When the German car maker Volkswagen started cheating the emission testing process for its diesel vehicles in the US, misleading the public as to the environmental impact of its products, it could never have predicted the fallout.

The scandal – which involved some 11 million cars responsible for the same amount of pollution as the greenhouse gas emissions of all UK power stations, vehicles, industry and agriculture combined, according to Guardian analysis – wiped billions of dollars off the company’s share price. It lost almost a quarter of its market value in the days following.

Executives are now in the throes of making “painful” cuts across the business, with CEO Matthias Mueller telling his 20,000 staff “anything that is not absolutely necessary will be cancelled or postponed.”

Whether VW ever makes a comeback will depend very much on car sales being generated by a general public willing to forgive and forget being duped by their favourite brand. Right now, trust in VW is at an all time low and the $14.7 billion settlement figure designed to appease owners of the 475,000 cars affected in the US is not likely to go far enough in rebuilding VW’s reputation as a great manufacturer of cars.

‘Dieselgate’ is just one in a long line of corporate environmental and social misdemeanours – from BP’s Gulf oil spill, to revelations that Exxon has poured billions of dollars into climate denial lobbying.

Fuelled and encouraged by social media interaction and a wealth of internet-provided information, consumers are becoming increasingly savvy about how companies are (or should be) run and incredibly unforgiving of environmental misdeeds.

The latest Eco Pulse 2015 study, an annual survey which takes the temperature of consumer spending and behaviour, shows that the percentage of people who said they had stopped buying a product based on the environmental reputation of a company has jumped up fairly dramatically in the last 12 months – from 11 per cent to 33 per cent. “That’s pretty significant, especially when you consider this same question has been asked for nearly a decade and the percentage has always been around 12 per cent, give or take a few percentage points,” says Jim Lyza, a research analyst with Shelton Group, the organisation behind the survey.

VW’s domination of the news media no doubt contributed to the Eco Pulse responses.

So too have the various crises engulfing the popular fast food chain Chipotle. An outbreak of E.coli, the suspension of its major pork supplier for breaking animal welfare protocols and the Center for Consumer Freedom’s decision to take out a page ad in the New York Post declaring Chipotle’s food to be unhealthy and its marketing hypocritical have taken their toll on the business, resulting in a stock price drop of 36 per cent in the six months that followed.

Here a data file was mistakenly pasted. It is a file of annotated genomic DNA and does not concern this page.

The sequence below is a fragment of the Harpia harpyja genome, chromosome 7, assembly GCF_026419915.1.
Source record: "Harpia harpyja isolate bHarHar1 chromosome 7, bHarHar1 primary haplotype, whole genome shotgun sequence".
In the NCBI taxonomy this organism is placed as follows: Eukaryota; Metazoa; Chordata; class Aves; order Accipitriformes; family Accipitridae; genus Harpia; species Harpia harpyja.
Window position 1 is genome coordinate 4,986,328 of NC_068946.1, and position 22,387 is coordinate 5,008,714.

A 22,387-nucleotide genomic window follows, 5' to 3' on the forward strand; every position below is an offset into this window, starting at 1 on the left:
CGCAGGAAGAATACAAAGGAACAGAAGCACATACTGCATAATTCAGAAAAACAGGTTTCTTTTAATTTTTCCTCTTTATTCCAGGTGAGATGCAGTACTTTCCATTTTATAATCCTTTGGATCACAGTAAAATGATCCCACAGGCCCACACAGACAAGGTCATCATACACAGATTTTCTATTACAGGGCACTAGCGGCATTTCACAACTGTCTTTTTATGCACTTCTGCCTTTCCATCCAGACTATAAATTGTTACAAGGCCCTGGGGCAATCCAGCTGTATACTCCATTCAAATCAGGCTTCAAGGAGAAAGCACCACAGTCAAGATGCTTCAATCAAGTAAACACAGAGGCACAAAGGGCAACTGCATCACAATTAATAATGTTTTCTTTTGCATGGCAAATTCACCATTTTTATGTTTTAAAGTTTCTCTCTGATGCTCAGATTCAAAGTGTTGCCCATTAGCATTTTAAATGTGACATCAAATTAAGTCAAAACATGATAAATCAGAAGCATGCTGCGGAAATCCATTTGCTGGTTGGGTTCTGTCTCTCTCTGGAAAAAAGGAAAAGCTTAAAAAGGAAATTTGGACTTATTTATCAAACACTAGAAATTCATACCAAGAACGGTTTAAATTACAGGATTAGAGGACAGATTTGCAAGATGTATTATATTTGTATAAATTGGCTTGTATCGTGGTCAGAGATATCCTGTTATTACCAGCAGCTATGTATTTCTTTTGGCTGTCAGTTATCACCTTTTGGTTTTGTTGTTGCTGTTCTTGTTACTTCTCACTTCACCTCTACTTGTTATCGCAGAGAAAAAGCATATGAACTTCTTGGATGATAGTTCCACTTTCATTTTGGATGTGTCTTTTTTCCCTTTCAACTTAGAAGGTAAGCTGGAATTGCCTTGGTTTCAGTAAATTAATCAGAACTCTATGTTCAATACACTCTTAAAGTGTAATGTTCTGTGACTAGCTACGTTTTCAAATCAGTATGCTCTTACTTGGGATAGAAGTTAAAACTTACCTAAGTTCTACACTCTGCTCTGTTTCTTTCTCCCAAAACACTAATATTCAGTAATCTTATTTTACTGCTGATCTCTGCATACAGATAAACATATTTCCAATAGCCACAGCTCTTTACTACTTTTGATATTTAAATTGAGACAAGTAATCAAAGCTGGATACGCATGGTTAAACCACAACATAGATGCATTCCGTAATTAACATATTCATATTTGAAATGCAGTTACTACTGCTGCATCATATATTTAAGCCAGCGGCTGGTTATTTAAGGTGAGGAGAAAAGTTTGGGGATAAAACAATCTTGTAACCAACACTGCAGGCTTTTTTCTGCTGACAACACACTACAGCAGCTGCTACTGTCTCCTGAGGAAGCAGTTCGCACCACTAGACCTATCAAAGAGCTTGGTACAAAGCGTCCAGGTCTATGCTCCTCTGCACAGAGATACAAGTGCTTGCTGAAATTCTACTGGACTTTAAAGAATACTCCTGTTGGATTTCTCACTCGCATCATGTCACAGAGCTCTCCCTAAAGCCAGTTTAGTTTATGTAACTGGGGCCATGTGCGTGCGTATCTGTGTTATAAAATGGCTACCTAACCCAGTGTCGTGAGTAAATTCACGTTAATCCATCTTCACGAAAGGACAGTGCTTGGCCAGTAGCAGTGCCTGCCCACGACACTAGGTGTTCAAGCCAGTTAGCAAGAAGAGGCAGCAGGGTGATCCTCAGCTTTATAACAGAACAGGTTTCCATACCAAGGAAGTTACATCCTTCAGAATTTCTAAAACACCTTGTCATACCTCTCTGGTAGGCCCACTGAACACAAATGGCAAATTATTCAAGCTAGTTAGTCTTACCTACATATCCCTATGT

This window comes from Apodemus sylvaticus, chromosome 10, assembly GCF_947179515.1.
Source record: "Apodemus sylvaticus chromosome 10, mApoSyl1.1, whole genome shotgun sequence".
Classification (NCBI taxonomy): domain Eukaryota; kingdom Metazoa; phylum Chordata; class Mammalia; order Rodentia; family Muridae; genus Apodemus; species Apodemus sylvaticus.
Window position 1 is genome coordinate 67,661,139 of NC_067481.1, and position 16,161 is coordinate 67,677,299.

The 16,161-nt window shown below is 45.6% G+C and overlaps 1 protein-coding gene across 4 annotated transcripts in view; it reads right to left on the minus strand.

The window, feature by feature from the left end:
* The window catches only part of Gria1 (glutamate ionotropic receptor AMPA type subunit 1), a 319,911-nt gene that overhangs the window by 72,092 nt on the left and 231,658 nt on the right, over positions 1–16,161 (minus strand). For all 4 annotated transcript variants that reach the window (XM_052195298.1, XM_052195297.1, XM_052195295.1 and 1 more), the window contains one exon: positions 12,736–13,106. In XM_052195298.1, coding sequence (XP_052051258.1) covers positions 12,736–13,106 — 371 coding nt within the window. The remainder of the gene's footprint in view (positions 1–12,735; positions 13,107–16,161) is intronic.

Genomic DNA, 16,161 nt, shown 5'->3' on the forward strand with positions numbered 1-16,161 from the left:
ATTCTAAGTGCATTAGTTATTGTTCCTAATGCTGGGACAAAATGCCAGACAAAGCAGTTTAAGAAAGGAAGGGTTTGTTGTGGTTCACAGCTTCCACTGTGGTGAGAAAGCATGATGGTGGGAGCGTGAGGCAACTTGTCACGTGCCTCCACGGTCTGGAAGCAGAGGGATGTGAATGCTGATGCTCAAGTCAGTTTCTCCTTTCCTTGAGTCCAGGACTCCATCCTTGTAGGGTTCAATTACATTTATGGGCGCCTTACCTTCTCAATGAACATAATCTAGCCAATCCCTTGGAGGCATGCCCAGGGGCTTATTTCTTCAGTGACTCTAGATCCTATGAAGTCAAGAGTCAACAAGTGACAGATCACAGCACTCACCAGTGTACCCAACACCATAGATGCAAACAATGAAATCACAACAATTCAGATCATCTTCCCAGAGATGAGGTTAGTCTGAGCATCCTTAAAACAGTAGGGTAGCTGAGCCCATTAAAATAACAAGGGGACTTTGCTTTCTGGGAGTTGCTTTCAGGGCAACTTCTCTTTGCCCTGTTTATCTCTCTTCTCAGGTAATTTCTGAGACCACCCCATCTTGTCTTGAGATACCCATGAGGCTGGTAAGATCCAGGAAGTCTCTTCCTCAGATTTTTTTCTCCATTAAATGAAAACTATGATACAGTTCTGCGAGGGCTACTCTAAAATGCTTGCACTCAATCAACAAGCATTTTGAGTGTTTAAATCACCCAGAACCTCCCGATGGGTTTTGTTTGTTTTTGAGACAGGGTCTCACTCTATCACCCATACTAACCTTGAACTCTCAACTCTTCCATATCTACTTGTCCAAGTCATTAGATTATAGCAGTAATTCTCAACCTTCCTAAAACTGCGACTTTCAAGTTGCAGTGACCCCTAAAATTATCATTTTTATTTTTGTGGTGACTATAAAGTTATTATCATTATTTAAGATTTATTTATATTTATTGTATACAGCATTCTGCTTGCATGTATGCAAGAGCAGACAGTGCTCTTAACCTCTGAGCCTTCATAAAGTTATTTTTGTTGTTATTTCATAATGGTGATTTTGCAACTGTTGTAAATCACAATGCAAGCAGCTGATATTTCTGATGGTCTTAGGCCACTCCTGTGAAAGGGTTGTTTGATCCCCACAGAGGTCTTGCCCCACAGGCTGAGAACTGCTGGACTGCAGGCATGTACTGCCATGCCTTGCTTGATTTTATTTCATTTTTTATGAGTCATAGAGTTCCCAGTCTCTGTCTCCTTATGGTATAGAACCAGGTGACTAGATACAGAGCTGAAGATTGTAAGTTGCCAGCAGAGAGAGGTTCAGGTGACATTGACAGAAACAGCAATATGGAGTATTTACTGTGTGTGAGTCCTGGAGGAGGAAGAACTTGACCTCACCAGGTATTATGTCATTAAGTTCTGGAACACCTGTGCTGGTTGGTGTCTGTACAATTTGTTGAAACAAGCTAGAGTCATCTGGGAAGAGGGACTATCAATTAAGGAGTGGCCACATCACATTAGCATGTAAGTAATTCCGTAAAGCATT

While being entirely detrimental to the planet, corporate sustainability scandals could, at the same time, be something of a blessing in disguise. The expense of cleaning up the mess caused by environmental ills, and the knock effect of share price demise, will no doubt force CEOs everywhere to sit up and take notice. As Steven Cohen of Columbia University’s Earth Institute notes: “The risk of such a mistake provides leverage to people inside corporations attempting to bring the physical dimensions of sustainability into routine corporate decision-making.”

While VW plans to cut €1 billion a year from its R&D budget to fund customer recalls, it is also throwing its weight behind the zero- and low-emission vehicle market, promising that its next-generation Phaeton will switch to become an electric limousine. It will also fast-track the use of hyper-clean diesel technologies and develop a new generation of electric vehicles with projected ranges of between 150 and 300 miles.

Meanwhile, at Chipotle, sticking to its guns on sustainable sourcing will no doubt pay off. While searching for a new supplier to replace its suspended provider of pork, a third of its restaurants failed to offer pork, hoping to entice diners to try steak or chicken instead. They didn’t, and the company paid the price – a situation which has since improved now that responsible pork suppliers have been found in markets across the globe.

Clearly, no company wants to be embroiled in a scandal that exposes their neglect for planet and people. Yet it is often only in the wake of such incidents that communities, politicians and business leaders rally in taking action to ensure they never fall victim in the same way.

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